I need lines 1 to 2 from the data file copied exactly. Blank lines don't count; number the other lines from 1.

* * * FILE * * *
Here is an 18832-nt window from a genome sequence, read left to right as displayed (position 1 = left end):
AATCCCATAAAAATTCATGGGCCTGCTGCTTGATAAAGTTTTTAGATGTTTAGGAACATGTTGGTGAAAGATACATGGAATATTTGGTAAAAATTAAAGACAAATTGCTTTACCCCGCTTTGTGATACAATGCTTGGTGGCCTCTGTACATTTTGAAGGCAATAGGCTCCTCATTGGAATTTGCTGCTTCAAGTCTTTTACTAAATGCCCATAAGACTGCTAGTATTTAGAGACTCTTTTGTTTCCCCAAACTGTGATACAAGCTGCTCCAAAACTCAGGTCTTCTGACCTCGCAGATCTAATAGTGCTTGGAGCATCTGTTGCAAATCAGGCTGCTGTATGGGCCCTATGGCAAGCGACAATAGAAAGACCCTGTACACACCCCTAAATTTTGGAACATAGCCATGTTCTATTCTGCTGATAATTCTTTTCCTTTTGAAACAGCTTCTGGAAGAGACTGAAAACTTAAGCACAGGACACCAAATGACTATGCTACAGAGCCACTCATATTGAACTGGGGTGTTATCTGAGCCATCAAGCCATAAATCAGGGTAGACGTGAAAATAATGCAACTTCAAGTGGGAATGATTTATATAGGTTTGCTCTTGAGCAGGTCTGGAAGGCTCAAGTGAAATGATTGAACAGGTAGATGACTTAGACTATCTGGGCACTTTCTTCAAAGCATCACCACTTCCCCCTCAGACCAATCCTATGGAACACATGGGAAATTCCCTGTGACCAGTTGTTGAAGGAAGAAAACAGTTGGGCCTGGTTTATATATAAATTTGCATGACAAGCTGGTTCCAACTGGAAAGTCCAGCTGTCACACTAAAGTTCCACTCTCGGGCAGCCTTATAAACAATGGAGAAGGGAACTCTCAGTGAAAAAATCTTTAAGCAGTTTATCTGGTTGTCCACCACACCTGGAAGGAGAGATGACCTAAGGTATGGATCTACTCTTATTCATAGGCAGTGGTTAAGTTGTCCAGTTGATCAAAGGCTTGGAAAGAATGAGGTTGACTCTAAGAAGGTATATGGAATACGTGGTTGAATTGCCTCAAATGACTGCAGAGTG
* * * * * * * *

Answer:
Here is an 18832-nt window from a genome sequence, read left to right as displayed (position 1 = left end):
AATCCCATAAAAATTCATGGGCCTGCTGCTTGATAAAGTTTTTAGATGTTTAGGAACATGTTGGTGAAAGATACATGGAATATTTGGTAAAAATTAAAGACAAATTGCTTTACCCCGCTTTGTGATACAATGCTTGGTGGCCTCTGTACATTTTGAAGGCAATAGGCTCCTCATTGGAATTTGCTGCTTCAAGTCTTTTACTAAATGCCCATAAGACTGCTAGTATTTAGAGACTCTTTTGTTTCCCCAAACTGTGATACAAGCTGCTCCAAAACTCAGGTCTTCTGACCTCGCAGATCTAATAGTGCTTGGAGCATCTGTTGCAAATCAGGCTGCTGTATGGGCCCTATGGCAAGCGACAATAGAAAGACCCTGTACACACCCCTAAATTTTGGAACATAGCCATGTTCTATTCTGCTGATAATTCTTTTCCTTTTGAAACAGCTTCTGGAAGAGACTGAAAACTTAAGCACAGGACACCAAATGACTATGCTACAGAGCCACTCATATTGAACTGGGGTGTTATCTGAGCCATCAAGCCATAAATCAGGGTAGACGTGAAAATAATGCAACTTCAAGTGGGAATGATTTATATAGGTTTGCTCTTGAGCAGGTCTGGAAGGCTCAAGTGAAATGATTGAACAGGTAGATGACTTAGACTATCTGGGCACTTTCTTCAAAGCATCACCACTTCCCCCTCAGACCAATCCTATGGAACACATGGGAAATTCCCTGTGACCAGTTGTTGAAGGAAGAAAACAGTTGGGCCTGGTTTATATATAAATTTGCATGACAAGCTGGTTCCAACTGGAAAGTCCAGCTGTCACACTAAAGTTCCACTCTCGGGCAGCCTTATAAACAATGGAGAAGGGAACTCTCAGTGAAAAAATCTTTAAGCAGTTTATCTGGTTGTCCACCACACCTGGAAGGAGAGATGACCTAAGGTATGGATCTACTCTTATTCATAGGCAGTGGTTAAGTTGTCCAGTTGATCAAAGGCTTGGAAAGAATGAGGTTGACTCTAAGAAGGTATATGGAATACGTGGTTGAATTGCCTCAAATGACTGCAGAGTG